• Keep your cellphone charged with a backup battery or battery-powered charger to get updates on the severity of conditions and when it’s time to evacuate. Emergency, wind-up radios are also a good idea since they can be used during a disaster-related power outage.
  • Pack an emergency kit with enough supplies for several days. Have it ready to evacuate so you can get out quickly. Emergency supplies include:
    • non-perishable food,
    • bottled water,
    • identification and important documents,
    • medications and a first-aid kit,
    • pet supplies,
    • flashlights and batteries
    • and clothes.

Protecting your property is important, but definitely not more critical than your own safety, especially when a disaster as dangerous as a mudslide can come without any warning. If you simply do not have the time to set up long-term solutions, such as installing a wall, planting a tree, or allowing ground cover to grow, last-minute preparations will have to do. If the clock is running out but you have a day or so to react, here are some stopgap tips you can tackle in a few days to help shield your home from an imminent storm:

  • Place sandbags around your property to divert the slide, but be sure you aren’t going to cause inadvertent damage to a neighbor.
  • Board up windows and doors.
  • Lay down plastic sheets, straw bales, mesh, silt fences and mulches
  • Call your home insurance agent. Insurance providers in wildfire and mudslide-prone areas often cover a hotel stay during evacuation, but knowing how much is covered by your insurer can help you plan your evacuation and next steps.

When it comes down to staying or leaving, remember that there is no harm in early evacuation, especially if it gives you peace of mind. However, if evacuation is not mandatory and you choose to stay, keep these tips in mind:

  • You’ll need to stay awake and alert at all times.
  • Keep away from flood-prone or low-lying areas of your home. Move up to a second story if you can.
  • Keep an eye on areas that have a higher risk, but stay indoors. Only go near windows for brief periods of time.
  • Make sure you have fully-charged phones, radios and flashlights, along with charged backup batteries for each.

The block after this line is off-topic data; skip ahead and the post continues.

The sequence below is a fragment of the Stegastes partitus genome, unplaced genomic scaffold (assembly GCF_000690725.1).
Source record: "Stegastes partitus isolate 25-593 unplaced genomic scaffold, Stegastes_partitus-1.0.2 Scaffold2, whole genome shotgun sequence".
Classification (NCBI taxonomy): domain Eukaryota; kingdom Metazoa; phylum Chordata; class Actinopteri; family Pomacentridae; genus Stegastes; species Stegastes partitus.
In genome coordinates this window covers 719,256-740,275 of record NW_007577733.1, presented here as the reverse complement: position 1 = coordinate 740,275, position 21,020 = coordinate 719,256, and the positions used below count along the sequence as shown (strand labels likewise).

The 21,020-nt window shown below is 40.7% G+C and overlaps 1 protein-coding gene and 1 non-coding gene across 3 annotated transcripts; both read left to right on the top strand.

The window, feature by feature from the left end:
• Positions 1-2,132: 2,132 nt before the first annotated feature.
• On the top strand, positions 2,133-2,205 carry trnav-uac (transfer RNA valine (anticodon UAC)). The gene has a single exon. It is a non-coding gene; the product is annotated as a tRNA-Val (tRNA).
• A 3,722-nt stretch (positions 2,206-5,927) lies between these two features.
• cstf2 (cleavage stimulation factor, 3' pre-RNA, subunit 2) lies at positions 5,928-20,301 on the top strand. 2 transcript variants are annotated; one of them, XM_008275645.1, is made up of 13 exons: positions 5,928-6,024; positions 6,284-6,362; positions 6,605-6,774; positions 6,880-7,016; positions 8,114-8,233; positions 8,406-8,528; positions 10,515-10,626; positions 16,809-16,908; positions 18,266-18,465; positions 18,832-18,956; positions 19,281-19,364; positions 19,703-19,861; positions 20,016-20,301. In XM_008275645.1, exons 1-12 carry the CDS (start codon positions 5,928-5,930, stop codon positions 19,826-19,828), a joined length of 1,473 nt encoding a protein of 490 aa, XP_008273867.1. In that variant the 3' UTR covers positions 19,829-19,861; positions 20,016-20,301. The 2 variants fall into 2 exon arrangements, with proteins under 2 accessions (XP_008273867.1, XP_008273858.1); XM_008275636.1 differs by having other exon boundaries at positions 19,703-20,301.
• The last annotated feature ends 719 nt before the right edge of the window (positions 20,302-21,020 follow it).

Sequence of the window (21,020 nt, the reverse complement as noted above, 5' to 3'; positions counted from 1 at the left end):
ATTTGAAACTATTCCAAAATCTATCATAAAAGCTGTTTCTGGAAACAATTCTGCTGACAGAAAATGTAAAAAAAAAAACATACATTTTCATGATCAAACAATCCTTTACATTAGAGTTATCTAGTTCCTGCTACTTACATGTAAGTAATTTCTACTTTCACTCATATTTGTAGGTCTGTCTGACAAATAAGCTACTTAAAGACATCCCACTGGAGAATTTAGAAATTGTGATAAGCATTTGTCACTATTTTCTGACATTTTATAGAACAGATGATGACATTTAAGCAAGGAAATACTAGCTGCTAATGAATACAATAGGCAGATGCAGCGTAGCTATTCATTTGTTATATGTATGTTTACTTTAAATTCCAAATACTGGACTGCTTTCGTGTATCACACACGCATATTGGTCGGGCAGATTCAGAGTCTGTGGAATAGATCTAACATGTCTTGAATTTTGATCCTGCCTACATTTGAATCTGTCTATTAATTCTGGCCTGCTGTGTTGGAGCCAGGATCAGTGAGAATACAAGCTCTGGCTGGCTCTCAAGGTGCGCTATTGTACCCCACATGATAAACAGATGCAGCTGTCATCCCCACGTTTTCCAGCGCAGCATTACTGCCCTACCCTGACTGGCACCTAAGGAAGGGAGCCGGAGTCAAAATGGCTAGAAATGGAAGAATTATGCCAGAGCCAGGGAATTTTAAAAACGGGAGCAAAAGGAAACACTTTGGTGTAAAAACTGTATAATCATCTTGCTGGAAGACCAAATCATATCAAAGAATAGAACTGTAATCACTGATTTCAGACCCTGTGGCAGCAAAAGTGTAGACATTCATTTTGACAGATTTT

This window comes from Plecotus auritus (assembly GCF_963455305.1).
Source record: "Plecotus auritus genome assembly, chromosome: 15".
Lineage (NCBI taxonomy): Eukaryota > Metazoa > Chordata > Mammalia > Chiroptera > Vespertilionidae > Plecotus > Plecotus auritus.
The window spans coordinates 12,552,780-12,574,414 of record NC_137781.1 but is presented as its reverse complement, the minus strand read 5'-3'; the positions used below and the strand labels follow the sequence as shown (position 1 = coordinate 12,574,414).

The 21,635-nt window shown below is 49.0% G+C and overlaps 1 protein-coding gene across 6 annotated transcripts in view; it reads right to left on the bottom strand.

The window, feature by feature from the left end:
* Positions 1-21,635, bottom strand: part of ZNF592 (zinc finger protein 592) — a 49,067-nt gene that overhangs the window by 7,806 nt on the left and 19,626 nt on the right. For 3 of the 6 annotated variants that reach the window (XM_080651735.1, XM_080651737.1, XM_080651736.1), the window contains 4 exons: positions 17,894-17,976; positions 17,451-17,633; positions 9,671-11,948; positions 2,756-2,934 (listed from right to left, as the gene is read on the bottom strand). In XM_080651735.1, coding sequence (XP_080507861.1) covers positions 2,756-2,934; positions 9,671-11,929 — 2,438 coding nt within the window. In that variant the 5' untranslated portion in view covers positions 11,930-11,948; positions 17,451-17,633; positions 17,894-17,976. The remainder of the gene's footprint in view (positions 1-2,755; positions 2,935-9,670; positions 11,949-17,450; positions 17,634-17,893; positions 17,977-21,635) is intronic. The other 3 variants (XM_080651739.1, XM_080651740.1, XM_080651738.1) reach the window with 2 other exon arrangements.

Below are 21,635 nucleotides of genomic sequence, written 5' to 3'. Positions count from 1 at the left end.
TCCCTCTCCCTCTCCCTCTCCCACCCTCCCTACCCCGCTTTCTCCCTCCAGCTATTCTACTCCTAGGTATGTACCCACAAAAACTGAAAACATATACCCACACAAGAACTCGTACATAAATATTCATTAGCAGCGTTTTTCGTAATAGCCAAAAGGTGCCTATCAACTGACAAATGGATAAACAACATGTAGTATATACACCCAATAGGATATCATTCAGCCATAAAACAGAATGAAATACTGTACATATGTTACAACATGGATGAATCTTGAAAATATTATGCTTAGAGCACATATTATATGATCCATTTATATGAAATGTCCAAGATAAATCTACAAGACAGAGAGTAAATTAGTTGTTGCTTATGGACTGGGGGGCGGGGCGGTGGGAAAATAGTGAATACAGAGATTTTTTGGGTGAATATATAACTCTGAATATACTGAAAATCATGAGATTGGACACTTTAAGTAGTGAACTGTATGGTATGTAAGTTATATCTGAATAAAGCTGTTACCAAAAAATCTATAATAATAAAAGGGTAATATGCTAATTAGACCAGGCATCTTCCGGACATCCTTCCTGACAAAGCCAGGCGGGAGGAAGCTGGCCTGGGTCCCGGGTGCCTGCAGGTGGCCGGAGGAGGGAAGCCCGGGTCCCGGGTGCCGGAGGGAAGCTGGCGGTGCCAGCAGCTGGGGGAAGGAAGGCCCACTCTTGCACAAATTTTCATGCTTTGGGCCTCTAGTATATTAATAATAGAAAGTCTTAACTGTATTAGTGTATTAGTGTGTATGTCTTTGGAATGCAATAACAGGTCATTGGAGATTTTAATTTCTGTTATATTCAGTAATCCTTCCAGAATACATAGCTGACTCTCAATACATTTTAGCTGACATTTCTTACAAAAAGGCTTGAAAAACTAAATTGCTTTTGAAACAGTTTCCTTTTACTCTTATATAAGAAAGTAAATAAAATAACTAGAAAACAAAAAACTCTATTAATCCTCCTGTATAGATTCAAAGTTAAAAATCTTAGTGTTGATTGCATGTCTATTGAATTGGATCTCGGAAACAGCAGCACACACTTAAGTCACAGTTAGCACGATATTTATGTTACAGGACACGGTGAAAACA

• Watch for increased water flow.

Weathering a storm can be scary enough, but knowing a mudslide could quickly follow might be too much stress and anxiety to bear. This is especially true for those whose homes barely escaped the clutches of a wildfire. Whether you stay or evacuate, take measures to stay clear-headed and keep your family calm.

The days and weeks after a mudslide

Here are three things to consider doing if a natural disaster damages your property:

  • Calling your insurance provider to learn about next steps.
  • Cleaning up debris around your property to prevent further damage — but only if it’s safe to do so and it doesn’t put you directly into the flow of the mud and water.
  • Contacting restoration professionals to remove water and debris before making necessary repairs.

If there is severe damage, stay away from the site and wait for emergency services and professionals to arrive. There may be people injured, and if you are comfortable helping them, do so while also prioritizing your own safety.

There will be some obvious damage to your home and yard, but mudslides can also settle moisture deep in the soil that can cause mold or foundation instability. These other, more subtle damages might not be visible to you. Working with a disaster restoration service can help remove the mud and debris, as well as dry out excess moisture from your house and yard. They can also work directly with your insurance provider to relieve some of your stress following the disaster.

With more mudslides expected in the coming seasons, now is the time to work on your preparedness plan, update your insurance and records, and bring in professional consultants. Now is also a valuable time to talk with your neighbors about coordinating prevention and evacuation strategies so that your whole community can feel safe and secure under the threat of a mudslide.